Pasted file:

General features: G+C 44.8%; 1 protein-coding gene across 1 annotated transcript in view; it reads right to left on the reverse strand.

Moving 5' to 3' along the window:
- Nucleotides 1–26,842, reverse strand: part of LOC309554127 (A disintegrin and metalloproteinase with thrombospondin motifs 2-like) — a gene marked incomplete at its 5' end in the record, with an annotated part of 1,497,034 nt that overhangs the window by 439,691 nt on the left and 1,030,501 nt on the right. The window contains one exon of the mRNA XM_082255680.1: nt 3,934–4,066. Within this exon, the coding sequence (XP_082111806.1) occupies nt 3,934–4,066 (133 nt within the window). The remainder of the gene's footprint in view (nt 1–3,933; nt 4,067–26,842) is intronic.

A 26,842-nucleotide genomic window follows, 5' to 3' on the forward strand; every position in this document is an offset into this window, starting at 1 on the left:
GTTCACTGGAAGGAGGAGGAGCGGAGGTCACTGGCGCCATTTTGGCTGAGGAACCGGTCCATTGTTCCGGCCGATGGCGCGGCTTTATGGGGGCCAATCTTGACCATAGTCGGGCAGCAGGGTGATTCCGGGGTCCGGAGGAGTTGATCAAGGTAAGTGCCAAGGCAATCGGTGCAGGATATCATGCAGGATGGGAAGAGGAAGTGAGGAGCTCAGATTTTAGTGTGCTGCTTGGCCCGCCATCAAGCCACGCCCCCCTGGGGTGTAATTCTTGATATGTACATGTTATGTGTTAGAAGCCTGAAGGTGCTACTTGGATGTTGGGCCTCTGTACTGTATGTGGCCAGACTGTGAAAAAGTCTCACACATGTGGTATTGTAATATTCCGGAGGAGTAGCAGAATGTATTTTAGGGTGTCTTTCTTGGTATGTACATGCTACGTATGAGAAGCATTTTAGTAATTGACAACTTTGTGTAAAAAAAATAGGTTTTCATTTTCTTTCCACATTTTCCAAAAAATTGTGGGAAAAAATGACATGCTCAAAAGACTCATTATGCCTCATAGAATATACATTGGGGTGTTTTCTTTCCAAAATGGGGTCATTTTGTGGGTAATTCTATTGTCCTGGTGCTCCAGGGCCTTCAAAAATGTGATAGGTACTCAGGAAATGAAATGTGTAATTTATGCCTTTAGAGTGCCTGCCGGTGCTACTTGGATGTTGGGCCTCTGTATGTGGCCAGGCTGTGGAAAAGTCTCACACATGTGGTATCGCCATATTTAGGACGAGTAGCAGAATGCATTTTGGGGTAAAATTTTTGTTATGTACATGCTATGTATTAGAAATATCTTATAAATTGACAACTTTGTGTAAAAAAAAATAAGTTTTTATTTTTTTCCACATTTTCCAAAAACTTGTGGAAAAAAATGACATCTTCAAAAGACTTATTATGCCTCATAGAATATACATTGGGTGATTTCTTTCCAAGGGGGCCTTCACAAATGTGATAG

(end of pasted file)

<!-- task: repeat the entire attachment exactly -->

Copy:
General features: G+C 44.8%; 1 protein-coding gene across 1 annotated transcript in view; it reads right to left on the reverse strand.

Moving 5' to 3' along the window:
- Nucleotides 1–26,842, reverse strand: part of LOC309554127 (A disintegrin and metalloproteinase with thrombospondin motifs 2-like) — a gene marked incomplete at its 5' end in the record, with an annotated part of 1,497,034 nt that overhangs the window by 439,691 nt on the left and 1,030,501 nt on the right. The window contains one exon of the mRNA XM_082255680.1: nt 3,934–4,066. Within this exon, the coding sequence (XP_082111806.1) occupies nt 3,934–4,066 (133 nt within the window). The remainder of the gene's footprint in view (nt 1–3,933; nt 4,067–26,842) is intronic.

A 26,842-nucleotide genomic window follows, 5' to 3' on the forward strand; every position in this document is an offset into this window, starting at 1 on the left:
GTTCACTGGAAGGAGGAGGAGCGGAGGTCACTGGCGCCATTTTGGCTGAGGAACCGGTCCATTGTTCCGGCCGATGGCGCGGCTTTATGGGGGCCAATCTTGACCATAGTCGGGCAGCAGGGTGATTCCGGGGTCCGGAGGAGTTGATCAAGGTAAGTGCCAAGGCAATCGGTGCAGGATATCATGCAGGATGGGAAGAGGAAGTGAGGAGCTCAGATTTTAGTGTGCTGCTTGGCCCGCCATCAAGCCACGCCCCCCTGGGGTGTAATTCTTGATATGTACATGTTATGTGTTAGAAGCCTGAAGGTGCTACTTGGATGTTGGGCCTCTGTACTGTATGTGGCCAGACTGTGAAAAAGTCTCACACATGTGGTATTGTAATATTCCGGAGGAGTAGCAGAATGTATTTTAGGGTGTCTTTCTTGGTATGTACATGCTACGTATGAGAAGCATTTTAGTAATTGACAACTTTGTGTAAAAAAAATAGGTTTTCATTTTCTTTCCACATTTTCCAAAAAATTGTGGGAAAAAATGACATGCTCAAAAGACTCATTATGCCTCATAGAATATACATTGGGGTGTTTTCTTTCCAAAATGGGGTCATTTTGTGGGTAATTCTATTGTCCTGGTGCTCCAGGGCCTTCAAAAATGTGATAGGTACTCAGGAAATGAAATGTGTAATTTATGCCTTTAGAGTGCCTGCCGGTGCTACTTGGATGTTGGGCCTCTGTATGTGGCCAGGCTGTGGAAAAGTCTCACACATGTGGTATCGCCATATTTAGGACGAGTAGCAGAATGCATTTTGGGGTAAAATTTTTGTTATGTACATGCTATGTATTAGAAATATCTTATAAATTGACAACTTTGTGTAAAAAAAAATAAGTTTTTATTTTTTTCCACATTTTCCAAAAACTTGTGGAAAAAAATGACATCTTCAAAAGACTTATTATGCCTCATAGAATATACATTGGGTGATTTCTTTCCAAGGGGGCCTTCACAAATGTGATAG